Jeff Fisher, a former high-ranking Scottsdale employee who said he was suddenly fired last year for blowing the whistle on a firefighter-owned nightclub that had potential safety violations, has reached a settlement allowing him to resign.
The agreement between Scottsdale and Fisher signed last month allowed the former planning and development services director to submit a resignation letter effective Sept. 14, or the day he was initially fired.
The four-page agreement states that any "inconsistent documents" to this resignation will be removed from Fisher's personnel file.
Fisher will not receive any money as part of the settlement and agreed not to seek regular re-employment with the city. Fisher also agreed not to sue the city over the matter.
In his three-paragraph resignation letter, Fisher states that he will seek another opportunity to further his current career goals. Fisher wrote it was a pleasure to work with the citizens of Scottsdale and his colleagues and wishes the city "the best of luck in the future."
Fisher was terminated Sept. 14 for sending private Yahoo account e-mails from his work computer, including one in which he impersonated another city employee, according to the city's termination letter released to the Tribune last year.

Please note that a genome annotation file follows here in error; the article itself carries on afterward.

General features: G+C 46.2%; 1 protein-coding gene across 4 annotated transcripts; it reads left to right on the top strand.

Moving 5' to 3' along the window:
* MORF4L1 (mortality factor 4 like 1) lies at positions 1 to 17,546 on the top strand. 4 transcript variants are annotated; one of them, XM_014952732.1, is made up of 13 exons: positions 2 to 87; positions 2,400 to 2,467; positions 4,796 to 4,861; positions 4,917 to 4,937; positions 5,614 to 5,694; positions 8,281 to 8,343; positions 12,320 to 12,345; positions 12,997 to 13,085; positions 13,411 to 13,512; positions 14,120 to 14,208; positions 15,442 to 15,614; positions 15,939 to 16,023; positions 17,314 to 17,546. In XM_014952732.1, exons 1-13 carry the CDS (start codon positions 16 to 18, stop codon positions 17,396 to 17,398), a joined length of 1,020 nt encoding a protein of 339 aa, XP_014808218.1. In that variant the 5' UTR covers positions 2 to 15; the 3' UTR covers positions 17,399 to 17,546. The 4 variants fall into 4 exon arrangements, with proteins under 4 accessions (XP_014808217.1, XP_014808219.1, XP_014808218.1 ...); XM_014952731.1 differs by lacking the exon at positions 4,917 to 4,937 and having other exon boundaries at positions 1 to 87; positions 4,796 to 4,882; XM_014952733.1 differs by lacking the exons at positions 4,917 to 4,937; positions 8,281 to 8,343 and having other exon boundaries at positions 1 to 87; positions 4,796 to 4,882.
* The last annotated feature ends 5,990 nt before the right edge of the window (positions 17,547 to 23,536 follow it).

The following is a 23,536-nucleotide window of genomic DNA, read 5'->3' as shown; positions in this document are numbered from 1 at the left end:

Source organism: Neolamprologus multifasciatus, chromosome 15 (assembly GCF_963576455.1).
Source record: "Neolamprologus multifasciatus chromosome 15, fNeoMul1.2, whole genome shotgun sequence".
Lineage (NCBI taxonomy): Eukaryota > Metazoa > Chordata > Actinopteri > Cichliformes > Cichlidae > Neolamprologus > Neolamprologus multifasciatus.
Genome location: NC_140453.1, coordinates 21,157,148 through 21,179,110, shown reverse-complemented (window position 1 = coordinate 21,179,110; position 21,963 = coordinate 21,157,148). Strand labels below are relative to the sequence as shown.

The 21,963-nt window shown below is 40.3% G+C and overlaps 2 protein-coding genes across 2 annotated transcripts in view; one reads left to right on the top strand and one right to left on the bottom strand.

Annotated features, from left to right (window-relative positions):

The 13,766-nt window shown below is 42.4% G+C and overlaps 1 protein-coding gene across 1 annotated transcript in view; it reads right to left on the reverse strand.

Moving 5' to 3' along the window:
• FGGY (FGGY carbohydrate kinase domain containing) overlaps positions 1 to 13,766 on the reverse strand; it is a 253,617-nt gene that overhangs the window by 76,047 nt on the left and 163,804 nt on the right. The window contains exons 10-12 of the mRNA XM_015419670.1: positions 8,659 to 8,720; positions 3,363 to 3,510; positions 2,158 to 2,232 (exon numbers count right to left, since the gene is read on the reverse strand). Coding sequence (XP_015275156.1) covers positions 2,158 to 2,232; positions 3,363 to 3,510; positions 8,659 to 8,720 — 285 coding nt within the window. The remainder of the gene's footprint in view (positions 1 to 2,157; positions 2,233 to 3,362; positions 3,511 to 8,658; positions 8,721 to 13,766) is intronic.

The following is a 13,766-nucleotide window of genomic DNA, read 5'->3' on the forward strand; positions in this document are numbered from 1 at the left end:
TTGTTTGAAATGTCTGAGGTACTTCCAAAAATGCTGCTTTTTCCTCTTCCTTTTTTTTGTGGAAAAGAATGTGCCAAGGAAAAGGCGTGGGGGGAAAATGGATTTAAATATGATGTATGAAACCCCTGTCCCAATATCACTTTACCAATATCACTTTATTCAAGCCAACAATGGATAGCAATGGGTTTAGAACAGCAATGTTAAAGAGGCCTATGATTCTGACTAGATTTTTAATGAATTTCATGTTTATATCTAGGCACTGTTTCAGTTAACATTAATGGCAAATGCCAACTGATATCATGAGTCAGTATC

Included in the investigative documents provided to the Tribune at that time was an e-mail from Fisher's city account to the Tribune pointing out possible building code violations at Drinx nightclub, which is owned by Scottsdale firefighter and union president Steve Springborn. Fisher denied sending the e-mail, which was sent from Fisher's work e-mail account. He was fired after a one-week investigation.
Fisher's lawyer, Phil Flemming, sent a letter to the city Oct. 12 saying that Fisher is willing to settle the matter for either full reinstatement or 1 1/2 years' base annual salary. The letter states that it appears Fisher was fired because the city believed he was a "leak" - a claim Fisher denied - and for blowing the whistle on Drinx. City Attorney Deborah Robberson responded Nov. 8, saying Fleming's interpretation of the termination was not accurate.
Flemming sent a follow-up letter Jan. 2 laying out Fisher's settlement demands. He no longer sought a financial payment, but asked for attorney fees and the opportunity to be rehired.
Neither was granted in the settlement agreement.
Citing the agreement's confidentiality clause, Scottsdale spokesman Mike Phillips said the city would have no further comment.
Fisher and Flemming could not be reached for comment.